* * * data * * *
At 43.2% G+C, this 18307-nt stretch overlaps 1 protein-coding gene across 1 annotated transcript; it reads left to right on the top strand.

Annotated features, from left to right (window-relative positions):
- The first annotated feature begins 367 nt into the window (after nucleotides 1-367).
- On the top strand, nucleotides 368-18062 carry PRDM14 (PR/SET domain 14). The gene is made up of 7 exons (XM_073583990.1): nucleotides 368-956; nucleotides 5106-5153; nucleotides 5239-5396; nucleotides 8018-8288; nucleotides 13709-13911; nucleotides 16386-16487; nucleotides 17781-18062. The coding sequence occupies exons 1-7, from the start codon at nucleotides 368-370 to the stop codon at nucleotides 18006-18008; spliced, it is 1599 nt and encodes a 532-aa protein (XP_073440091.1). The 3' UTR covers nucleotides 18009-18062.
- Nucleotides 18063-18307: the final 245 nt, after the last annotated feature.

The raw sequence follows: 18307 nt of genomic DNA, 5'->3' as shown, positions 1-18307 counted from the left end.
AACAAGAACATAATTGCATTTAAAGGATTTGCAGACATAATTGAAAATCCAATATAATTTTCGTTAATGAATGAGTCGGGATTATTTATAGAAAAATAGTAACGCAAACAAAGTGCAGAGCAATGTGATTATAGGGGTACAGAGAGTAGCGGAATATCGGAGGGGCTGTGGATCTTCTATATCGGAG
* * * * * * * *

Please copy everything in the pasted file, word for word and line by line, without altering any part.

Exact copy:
At 43.2% G+C, this 18307-nt stretch overlaps 1 protein-coding gene across 1 annotated transcript; it reads left to right on the top strand.

Annotated features, from left to right (window-relative positions):
- The first annotated feature begins 367 nt into the window (after nucleotides 1-367).
- On the top strand, nucleotides 368-18062 carry PRDM14 (PR/SET domain 14). The gene is made up of 7 exons (XM_073583990.1): nucleotides 368-956; nucleotides 5106-5153; nucleotides 5239-5396; nucleotides 8018-8288; nucleotides 13709-13911; nucleotides 16386-16487; nucleotides 17781-18062. The coding sequence occupies exons 1-7, from the start codon at nucleotides 368-370 to the stop codon at nucleotides 18006-18008; spliced, it is 1599 nt and encodes a 532-aa protein (XP_073440091.1). The 3' UTR covers nucleotides 18009-18062.
- Nucleotides 18063-18307: the final 245 nt, after the last annotated feature.

The raw sequence follows: 18307 nt of genomic DNA, 5'->3' as shown, positions 1-18307 counted from the left end.
AACAAGAACATAATTGCATTTAAAGGATTTGCAGACATAATTGAAAATCCAATATAATTTTCGTTAATGAATGAGTCGGGATTATTTATAGAAAAATAGTAACGCAAACAAAGTGCAGAGCAATGTGATTATAGGGGTACAGAGAGTAGCGGAATATCGGAGGGGCTGTGGATCTTCTATATCGGAG